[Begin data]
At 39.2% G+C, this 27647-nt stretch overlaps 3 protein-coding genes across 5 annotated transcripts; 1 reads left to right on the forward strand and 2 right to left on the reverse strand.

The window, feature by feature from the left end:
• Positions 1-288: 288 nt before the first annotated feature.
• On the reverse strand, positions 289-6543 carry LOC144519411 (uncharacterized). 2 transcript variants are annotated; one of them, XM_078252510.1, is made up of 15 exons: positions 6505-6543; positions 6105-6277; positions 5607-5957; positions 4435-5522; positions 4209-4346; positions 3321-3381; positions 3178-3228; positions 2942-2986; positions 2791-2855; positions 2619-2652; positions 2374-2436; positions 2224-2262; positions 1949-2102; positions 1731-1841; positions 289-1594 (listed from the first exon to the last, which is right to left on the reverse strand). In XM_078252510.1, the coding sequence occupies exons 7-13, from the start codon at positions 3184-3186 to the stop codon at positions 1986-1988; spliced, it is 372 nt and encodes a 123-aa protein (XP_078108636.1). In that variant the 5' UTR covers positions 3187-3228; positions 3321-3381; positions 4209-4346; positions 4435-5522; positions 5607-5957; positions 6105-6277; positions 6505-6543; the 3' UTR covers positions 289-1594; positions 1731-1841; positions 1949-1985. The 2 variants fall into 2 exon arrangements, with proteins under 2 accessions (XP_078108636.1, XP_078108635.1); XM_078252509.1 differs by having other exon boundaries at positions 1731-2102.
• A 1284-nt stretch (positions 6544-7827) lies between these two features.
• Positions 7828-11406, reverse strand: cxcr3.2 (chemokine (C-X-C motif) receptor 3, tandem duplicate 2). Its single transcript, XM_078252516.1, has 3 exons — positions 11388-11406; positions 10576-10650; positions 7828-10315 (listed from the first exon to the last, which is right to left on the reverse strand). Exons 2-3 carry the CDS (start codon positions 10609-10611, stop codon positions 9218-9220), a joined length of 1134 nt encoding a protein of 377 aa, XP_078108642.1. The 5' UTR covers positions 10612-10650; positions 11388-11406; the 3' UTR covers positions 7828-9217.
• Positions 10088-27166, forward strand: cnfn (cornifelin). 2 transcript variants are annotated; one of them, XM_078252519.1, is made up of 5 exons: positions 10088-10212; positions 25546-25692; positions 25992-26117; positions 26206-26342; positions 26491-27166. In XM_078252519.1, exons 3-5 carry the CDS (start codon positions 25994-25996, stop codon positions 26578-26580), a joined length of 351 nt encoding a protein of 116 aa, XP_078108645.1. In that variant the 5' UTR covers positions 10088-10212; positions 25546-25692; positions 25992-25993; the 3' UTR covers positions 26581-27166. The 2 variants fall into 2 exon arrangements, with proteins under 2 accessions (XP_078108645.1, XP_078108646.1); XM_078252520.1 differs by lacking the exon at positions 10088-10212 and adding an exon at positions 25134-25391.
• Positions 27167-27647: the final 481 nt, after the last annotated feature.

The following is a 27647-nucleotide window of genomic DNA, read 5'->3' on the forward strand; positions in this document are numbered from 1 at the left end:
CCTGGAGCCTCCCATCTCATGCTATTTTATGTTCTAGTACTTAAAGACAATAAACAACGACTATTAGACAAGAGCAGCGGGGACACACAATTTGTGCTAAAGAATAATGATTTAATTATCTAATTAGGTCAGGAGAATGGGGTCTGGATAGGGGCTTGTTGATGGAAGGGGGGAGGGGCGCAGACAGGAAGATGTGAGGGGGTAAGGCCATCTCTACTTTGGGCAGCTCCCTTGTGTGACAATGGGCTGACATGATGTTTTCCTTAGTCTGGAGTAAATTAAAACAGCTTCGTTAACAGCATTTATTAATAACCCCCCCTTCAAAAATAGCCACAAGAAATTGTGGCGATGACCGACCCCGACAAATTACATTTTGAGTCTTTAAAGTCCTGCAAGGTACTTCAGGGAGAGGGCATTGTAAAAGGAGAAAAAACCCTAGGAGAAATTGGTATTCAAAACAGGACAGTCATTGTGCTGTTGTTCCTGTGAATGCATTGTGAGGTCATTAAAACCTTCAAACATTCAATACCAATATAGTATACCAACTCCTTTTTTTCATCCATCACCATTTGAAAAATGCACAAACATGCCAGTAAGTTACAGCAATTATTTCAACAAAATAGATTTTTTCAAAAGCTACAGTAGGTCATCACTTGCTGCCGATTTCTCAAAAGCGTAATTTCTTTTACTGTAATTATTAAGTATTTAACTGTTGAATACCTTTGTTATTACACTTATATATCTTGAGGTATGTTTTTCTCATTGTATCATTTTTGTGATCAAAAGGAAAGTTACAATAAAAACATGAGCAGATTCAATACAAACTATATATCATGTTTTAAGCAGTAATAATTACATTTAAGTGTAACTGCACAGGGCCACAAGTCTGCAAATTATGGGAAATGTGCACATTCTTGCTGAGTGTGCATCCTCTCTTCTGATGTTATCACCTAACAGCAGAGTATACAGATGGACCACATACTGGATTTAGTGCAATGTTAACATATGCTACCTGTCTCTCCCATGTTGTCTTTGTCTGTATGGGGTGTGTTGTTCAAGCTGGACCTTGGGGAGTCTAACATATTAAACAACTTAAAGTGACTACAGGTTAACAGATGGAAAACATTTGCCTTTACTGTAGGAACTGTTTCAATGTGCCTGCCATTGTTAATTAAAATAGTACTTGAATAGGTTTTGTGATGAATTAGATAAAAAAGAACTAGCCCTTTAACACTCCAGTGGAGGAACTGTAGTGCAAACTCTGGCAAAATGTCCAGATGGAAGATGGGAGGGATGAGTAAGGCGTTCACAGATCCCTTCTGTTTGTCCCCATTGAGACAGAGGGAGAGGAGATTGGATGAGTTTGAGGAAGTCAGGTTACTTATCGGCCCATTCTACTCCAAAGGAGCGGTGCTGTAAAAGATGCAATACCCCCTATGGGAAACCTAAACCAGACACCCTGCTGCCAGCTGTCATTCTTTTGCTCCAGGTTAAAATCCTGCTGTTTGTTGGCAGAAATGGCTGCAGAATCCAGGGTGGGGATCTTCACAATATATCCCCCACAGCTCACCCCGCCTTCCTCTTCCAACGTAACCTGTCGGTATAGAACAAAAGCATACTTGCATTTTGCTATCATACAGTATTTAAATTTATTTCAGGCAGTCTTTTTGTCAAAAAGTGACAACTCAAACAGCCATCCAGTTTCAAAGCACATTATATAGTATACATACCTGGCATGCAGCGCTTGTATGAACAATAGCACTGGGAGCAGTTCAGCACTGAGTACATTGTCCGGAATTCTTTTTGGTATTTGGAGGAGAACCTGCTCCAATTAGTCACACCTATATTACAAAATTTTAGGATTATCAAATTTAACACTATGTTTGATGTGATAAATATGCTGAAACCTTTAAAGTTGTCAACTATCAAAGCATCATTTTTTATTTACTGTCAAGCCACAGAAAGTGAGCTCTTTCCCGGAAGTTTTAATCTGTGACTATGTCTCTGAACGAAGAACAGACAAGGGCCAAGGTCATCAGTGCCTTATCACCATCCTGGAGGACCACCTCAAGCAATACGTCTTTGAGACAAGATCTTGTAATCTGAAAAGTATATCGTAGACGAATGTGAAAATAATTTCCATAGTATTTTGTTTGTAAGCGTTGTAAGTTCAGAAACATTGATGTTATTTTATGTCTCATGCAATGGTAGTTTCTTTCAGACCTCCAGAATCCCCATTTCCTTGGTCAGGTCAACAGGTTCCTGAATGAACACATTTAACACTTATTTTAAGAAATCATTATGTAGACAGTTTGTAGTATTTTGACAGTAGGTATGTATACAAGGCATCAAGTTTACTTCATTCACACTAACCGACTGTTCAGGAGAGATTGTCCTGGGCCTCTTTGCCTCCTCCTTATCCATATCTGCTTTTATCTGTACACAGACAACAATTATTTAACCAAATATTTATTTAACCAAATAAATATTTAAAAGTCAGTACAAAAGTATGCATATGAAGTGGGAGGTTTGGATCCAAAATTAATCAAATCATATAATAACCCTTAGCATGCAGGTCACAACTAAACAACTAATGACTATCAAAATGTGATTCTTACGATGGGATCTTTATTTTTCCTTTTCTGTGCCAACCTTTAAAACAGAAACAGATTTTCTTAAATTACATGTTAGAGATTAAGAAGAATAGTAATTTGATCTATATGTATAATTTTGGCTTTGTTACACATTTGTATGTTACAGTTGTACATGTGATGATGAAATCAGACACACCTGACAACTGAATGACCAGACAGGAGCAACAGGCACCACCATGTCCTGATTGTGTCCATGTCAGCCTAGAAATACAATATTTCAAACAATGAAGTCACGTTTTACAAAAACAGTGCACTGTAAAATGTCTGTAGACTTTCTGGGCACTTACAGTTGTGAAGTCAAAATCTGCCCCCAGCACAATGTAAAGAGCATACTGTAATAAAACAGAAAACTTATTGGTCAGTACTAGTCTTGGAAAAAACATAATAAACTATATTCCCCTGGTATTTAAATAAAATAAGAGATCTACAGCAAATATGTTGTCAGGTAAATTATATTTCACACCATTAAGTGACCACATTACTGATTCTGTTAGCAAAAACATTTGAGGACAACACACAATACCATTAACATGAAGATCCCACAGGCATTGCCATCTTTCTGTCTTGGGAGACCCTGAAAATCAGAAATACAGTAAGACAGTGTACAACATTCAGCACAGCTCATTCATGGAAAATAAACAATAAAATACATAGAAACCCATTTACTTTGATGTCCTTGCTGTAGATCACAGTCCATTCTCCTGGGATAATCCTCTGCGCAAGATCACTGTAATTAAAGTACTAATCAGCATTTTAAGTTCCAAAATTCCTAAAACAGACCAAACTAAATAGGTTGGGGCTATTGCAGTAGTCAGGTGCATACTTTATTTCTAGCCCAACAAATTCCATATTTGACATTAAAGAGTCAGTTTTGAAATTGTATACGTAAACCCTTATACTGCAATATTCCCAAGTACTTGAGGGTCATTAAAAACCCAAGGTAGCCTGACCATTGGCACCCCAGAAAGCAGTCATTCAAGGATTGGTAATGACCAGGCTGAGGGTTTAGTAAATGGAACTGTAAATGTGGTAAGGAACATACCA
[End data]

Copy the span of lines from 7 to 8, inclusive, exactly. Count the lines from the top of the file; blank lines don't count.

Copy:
• Positions 10088-27166, forward strand: cnfn (cornifelin). 2 transcript variants are annotated; one of them, XM_078252519.1, is made up of 5 exons: positions 10088-10212; positions 25546-25692; positions 25992-26117; positions 26206-26342; positions 26491-27166. In XM_078252519.1, exons 3-5 carry the CDS (start codon positions 25994-25996, stop codon positions 26578-26580), a joined length of 351 nt encoding a protein of 116 aa, XP_078108645.1. In that variant the 5' UTR covers positions 10088-10212; positions 25546-25692; positions 25992-25993; the 3' UTR covers positions 26581-27166. The 2 variants fall into 2 exon arrangements, with proteins under 2 accessions (XP_078108645.1, XP_078108646.1); XM_078252520.1 differs by lacking the exon at positions 10088-10212 and adding an exon at positions 25134-25391.
• Positions 27167-27647: the final 481 nt, after the last annotated feature.